Challenges of Development FinancingMay 30, 2017
By M Ikhsan Modjo, UNDP Indonesia Technical Advisor for Innovative Financing
One of the main challenges in development in Indonesia today is finding a source of relatively cheap and sustainable development financing. This challenge is not easy given the large amount of financing required and the increasingly high level of competition between countries in obtaining low-cost investment funds.
The amount needed for development funding is significant, for example, financing need for infrastructure development during 2015-2019 amounted to Rp 5,519.4 trillion, or no less than Rp 1,103.9 trillion per year. In addition to infrastructure, Indonesia also needs other funding, both routine for public administration and to improve people's welfare, such as social spending and subsidies.
In the 2017 state budget, the amount of funds allocated for infrastructure is Rp 194.3 trillion. The allocation for public administration, both for employee expenditure and purchases of goods is Rp 639 trillion. While the allocation of social spending and subsidies is the lowest, around Rp 170 trillion, which means less than half of the Rp 400 trillion allocated in 2014.
Based on the above estimates, three important aspects may be observed. First, the amount that the state can afford to allocate for infrastructure is much lower than the needs. The government is only able to provide 17.6 percent of the needs. Second, there is an increase in funding needs for routine state administration. Third, there is a lower allocation for social spending and subsidies in the state budget.
The implications of the above observations are clear in that significant additional funding is needed to meet the funding needs of infrastructure development. These funds can theoretically be obtained either by increasing financing through budget deficit, or from other sources of financing originating from private sector, both domestic and overseas.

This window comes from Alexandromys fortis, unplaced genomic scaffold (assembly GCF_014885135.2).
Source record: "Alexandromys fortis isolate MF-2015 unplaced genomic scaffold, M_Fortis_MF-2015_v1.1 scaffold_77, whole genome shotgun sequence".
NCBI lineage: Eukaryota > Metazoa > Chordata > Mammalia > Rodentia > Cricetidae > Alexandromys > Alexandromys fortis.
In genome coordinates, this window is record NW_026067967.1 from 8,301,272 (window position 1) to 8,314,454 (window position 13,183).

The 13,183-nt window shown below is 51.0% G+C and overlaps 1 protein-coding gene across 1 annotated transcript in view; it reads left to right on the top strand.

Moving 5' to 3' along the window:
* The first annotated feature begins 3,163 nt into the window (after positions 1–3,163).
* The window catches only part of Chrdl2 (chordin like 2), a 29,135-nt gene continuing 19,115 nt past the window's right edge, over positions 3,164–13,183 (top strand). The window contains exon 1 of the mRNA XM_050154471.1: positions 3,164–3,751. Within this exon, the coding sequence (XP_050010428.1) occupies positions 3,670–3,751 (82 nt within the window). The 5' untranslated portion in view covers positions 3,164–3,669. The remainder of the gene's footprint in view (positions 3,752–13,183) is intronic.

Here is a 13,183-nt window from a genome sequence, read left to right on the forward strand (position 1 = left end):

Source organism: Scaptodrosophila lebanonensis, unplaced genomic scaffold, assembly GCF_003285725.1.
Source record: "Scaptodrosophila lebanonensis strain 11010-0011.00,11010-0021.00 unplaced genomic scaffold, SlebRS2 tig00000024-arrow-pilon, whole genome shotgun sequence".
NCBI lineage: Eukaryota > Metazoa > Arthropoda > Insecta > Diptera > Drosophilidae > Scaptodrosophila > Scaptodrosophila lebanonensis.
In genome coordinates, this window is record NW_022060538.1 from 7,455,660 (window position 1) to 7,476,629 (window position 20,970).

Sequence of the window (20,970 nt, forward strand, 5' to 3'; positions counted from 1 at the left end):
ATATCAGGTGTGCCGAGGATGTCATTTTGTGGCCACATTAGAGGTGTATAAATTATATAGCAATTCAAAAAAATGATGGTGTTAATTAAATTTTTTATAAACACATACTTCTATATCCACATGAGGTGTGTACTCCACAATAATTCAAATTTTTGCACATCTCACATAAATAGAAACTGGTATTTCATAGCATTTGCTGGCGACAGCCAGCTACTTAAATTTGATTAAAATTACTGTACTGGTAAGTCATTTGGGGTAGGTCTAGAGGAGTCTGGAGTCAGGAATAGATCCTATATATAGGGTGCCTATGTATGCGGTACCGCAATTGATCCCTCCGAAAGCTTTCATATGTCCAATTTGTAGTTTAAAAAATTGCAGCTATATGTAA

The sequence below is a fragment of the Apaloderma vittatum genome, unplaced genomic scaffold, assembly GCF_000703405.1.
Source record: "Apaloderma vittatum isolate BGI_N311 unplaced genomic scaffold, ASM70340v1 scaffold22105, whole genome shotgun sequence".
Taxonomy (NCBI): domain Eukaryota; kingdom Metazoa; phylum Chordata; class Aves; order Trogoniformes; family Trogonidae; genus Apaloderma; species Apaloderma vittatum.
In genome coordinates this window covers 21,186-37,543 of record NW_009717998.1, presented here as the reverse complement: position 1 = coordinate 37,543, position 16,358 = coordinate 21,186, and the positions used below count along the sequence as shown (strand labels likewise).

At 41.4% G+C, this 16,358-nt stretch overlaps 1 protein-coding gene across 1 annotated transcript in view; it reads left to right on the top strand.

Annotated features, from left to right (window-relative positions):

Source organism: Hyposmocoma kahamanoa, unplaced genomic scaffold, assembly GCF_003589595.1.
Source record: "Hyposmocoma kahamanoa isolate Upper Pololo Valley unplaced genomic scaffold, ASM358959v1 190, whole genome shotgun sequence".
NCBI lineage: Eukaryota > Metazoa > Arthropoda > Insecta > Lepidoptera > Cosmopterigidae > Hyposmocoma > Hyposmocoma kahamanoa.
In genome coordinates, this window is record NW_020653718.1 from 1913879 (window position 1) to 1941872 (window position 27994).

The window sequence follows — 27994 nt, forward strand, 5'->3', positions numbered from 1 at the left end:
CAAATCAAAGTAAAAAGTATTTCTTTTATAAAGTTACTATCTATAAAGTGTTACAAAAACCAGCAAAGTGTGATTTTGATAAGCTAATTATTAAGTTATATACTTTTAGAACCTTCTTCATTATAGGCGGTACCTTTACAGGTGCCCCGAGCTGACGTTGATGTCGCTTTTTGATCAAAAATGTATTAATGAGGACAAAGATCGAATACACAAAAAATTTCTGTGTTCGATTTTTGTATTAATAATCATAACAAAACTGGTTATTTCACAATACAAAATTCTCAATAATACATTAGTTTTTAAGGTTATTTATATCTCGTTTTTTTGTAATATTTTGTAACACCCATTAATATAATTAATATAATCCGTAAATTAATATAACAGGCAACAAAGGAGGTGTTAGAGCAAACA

The problem is, in practice this is not easy because there are several obstacles.
First, development financing by increasing the budget deficit will add destabilization effect to the state budget which has not been completely free from pressure. In 2016, Indonesia recorded a 2.46 percent budget deficit on gross domestic product (GDP). This figure, though lower than the realization of the 2015 budget deficit of 2.80 percent of GDP, is still slightly higher than the target deficit of 2.35 percent .
The greater deficit realization indicates that the full state revenue target has not been fully met, especially from the taxation sector. The tax amnesty policy that is expected to bridge the gap of tax revenue in 2016 only generates state revenues from a tax penalty of Rp 135 trillion, short of the target of Rp 165 trillion.
Furthermore, this policy has also been unsuccessful in increasing the number of tax bases, as it only generates about 48,000 new taxpayers, or an additional 0.49 percent of the previous tax base of 9.7 million.
It is certain that this policy will not be sustainable to increase state revenues in the years ahead, which will in turn push for a higher budget deficit.
Second, financing through the state budget also risks raising Indonesia's debt ratio with all its consequences. Indonesia has indeed just received an investment grade from Standard & Poor's, which will lower the interest cost of bonds to be issued. On the other hand, Indonesia has also experienced a relatively sharp increase of debt to GDP ratio in recent years.
In 2012, the debt to GDP ratio was only 22.9 percent. In 2017, it increased sharply to 27.9 percent, or increased by 0.5 percent with total accumulated debt reaching Rp 3.589 trillion. This ratio is still below the 60 percent figure that is considered safe both theoretically and according to the law.
But there is an accelerated increase in debt that will affect domestic liquidity. This amount of debt does not include indirect debt of state owned enterprises (SOEs), which has also increased in the past two or three years.